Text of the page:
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Tuesday, May 13

NY TImes: Young Saudis, Vexed and Entranced by Love’s Rules

I read with great interest this piece in the NY Times about two Saudi young men and their quest for romance. With all the taboos and laws in place that make it almost impossible for love to flourish except in an arranged marriage, it's almost romantic how these cousins approach the idea of romance in what westerners would view a most stifling society. Yet both are religious police in a country where I'd never want to live or visit, where women are treated like belongings.

I wouldn't want to base my whole opinion of Saudi's on this one piece because if someone wrote for a Saudi paper how anti-abortion extremist Neil Horsley told Alan Colmes about his first girlfriend:
NH: "...Absolutely. I was a fool. When you grow up on a farm in Georgia, your first girlfriend is a mule."

AC: "I'm not so sure that that is so."

NH: "You didn't grow up on a farm in Georgia, did you?"

AC: "Are you suggesting that everybody who grows up on a farm in Georgia has a mule as a girlfriend?"

NH: It has historically been the case. You people are so far removed from the reality... Welcome to domestic life on the farm..."
ACK! Imagine if a world view of American romance was based on this quackeroo? But I digress. I read the comments with great interest especially those by Saudi's who felt that while it was true, the article painted a less than flattering view of Saudi lifestyle which is based on Islam. I'd probably agree with that, however it WAS written by a westerner and that's how he saw it.

A few things that struck me though:

Blatant disregard for women while believing that they have the highest regard
“One of the most important Arab traditions is honor,” Enad said. “If my sister goes in the street and someone assaults her, she won’t be able to protect herself. The nature of men is that men are more rational. Women are not rational. With one or two or three words, a man can get what he wants from a woman. If I call someone and a girl answers, I have to apologize. It’s a huge deal. It is a violation of the house.”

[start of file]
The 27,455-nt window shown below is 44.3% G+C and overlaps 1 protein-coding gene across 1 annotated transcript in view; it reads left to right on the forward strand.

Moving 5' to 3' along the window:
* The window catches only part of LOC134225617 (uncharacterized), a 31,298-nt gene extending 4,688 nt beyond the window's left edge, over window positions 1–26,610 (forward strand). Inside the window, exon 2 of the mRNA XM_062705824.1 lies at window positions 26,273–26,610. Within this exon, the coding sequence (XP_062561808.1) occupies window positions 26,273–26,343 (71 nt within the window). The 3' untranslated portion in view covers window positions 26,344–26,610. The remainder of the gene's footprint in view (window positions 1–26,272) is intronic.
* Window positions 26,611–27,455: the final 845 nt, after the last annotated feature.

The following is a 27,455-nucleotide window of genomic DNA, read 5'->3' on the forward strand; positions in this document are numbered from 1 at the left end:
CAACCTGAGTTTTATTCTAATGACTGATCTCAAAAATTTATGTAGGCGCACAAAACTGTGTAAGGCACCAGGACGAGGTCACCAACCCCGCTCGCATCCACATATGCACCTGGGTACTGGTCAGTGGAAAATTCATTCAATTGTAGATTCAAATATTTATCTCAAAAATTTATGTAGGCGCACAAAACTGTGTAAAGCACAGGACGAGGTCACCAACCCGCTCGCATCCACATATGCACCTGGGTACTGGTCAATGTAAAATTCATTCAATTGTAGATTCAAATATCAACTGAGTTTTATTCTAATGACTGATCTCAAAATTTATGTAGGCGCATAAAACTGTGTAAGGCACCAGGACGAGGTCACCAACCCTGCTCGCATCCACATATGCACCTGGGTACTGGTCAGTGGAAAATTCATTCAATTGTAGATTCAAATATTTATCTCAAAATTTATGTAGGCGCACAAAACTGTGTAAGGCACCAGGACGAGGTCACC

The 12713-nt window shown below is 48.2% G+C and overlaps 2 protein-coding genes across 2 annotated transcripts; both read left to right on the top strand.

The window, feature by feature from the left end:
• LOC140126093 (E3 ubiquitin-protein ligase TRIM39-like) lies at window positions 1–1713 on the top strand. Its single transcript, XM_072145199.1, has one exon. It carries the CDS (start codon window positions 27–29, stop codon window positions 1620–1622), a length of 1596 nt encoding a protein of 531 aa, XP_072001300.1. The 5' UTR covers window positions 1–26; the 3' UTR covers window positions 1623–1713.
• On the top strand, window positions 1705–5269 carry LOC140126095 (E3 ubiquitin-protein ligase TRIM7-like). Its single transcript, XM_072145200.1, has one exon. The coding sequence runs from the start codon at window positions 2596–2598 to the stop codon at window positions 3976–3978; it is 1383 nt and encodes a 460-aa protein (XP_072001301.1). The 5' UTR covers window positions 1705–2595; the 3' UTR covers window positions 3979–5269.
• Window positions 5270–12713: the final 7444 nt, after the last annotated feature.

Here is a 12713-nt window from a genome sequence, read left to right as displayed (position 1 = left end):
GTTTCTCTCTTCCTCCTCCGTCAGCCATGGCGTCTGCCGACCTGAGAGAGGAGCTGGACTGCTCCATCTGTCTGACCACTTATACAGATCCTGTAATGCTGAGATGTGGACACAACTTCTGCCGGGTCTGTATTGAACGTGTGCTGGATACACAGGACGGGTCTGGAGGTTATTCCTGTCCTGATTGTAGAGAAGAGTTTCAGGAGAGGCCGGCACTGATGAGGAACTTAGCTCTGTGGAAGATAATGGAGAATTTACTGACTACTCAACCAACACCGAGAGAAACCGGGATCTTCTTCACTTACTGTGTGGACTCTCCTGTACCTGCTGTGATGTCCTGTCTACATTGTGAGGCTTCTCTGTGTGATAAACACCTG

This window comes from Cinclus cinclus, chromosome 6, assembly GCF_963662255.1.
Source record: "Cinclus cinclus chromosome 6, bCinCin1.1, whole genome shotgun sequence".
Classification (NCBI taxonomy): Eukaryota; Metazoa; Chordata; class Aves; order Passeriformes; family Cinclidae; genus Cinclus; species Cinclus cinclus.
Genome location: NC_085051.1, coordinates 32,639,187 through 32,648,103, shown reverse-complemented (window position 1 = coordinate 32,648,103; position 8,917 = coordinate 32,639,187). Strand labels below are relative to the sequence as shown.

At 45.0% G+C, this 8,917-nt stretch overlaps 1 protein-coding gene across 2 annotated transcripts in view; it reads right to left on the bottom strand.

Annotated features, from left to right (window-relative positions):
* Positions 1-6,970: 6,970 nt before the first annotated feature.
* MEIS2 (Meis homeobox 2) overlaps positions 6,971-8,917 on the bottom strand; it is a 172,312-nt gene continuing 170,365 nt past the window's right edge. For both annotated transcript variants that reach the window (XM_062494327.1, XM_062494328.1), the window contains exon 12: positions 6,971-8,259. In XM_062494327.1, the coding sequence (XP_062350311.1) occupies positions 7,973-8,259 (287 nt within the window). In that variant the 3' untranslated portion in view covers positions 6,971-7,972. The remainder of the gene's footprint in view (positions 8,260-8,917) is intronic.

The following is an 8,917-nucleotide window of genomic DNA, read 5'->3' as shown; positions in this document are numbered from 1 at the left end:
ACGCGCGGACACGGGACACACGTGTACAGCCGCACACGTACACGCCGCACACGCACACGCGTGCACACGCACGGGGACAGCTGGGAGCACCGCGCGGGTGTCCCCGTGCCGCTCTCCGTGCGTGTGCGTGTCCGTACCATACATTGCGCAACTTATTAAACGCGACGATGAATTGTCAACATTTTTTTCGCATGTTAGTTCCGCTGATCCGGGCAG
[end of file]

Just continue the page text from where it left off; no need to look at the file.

While they are forbidden from seeing a single woman's face in S.A. it's no wonder that
If there is one accessory that allows a bit of self-expression for Saudi men, it is their cellphones. Nader’s is filled with pictures of pretty women taken from the Internet, tight face shots of singers and actresses. His ring tone is a love song in Arabic (one of the most popular ring tones among his cousins is the theme song to “Titanic”).
But this hypocrisy just pissed me off and I don't know if this is the norm or not...
A woman had entered the restaurant, alone. She was completely draped in a black abaya, her face covered by a black veil, her hair and ears covered by a black cloth pulled tight.

“Look at the batman,” Nader said derisively, snickering.

Enad pretended to toss his burning cigarette at the woman, who by now had been seated at a table. The glaring young men unnerved her, as though her parents had caught her doing something wrong.

“She is alone, without a man,” Enad said, explaining why they were disgusted, not just with her, but with her male relatives, too, wherever they were.

When a man joined her at the table — someone they assumed was her husband — she removed her face veil, which fueled Enad and Nader’s hostility. They continued to make mocking hand gestures and comments until the couple changed tables. Even then, the woman was so flustered she held the cloth self-consciously over her face throughout her meal.

“Thank God our women are at home,” Enad said.
I think the article is worth a full read though. I imagine that love there flourishes once a couple is married and not before that. Before marriage any romance is purely imaginary and projected. One of the young men who was engaged to his cousin selected her based on his remembering her as a pretty little girl. The other young man suggested that you check out the brothers in order to tell if his future wife was pretty. Is this romantic? I'm not sure. It very well could be... the intrigue, the mystery and all that. The Saudi culture though must be a boon for homely young people who may not stand a chance for love in western culture. What was really romantic in the story is how some young couples attempt to communicate with their betrothed via text messaging or cell phone conversations and how if they happen to meet unconventionally in a very sex segregated society what they have to connive in order to convince their parents that they never met before an arranged meeting.

What are your views after reading the article. Could you write a romance novel about it?

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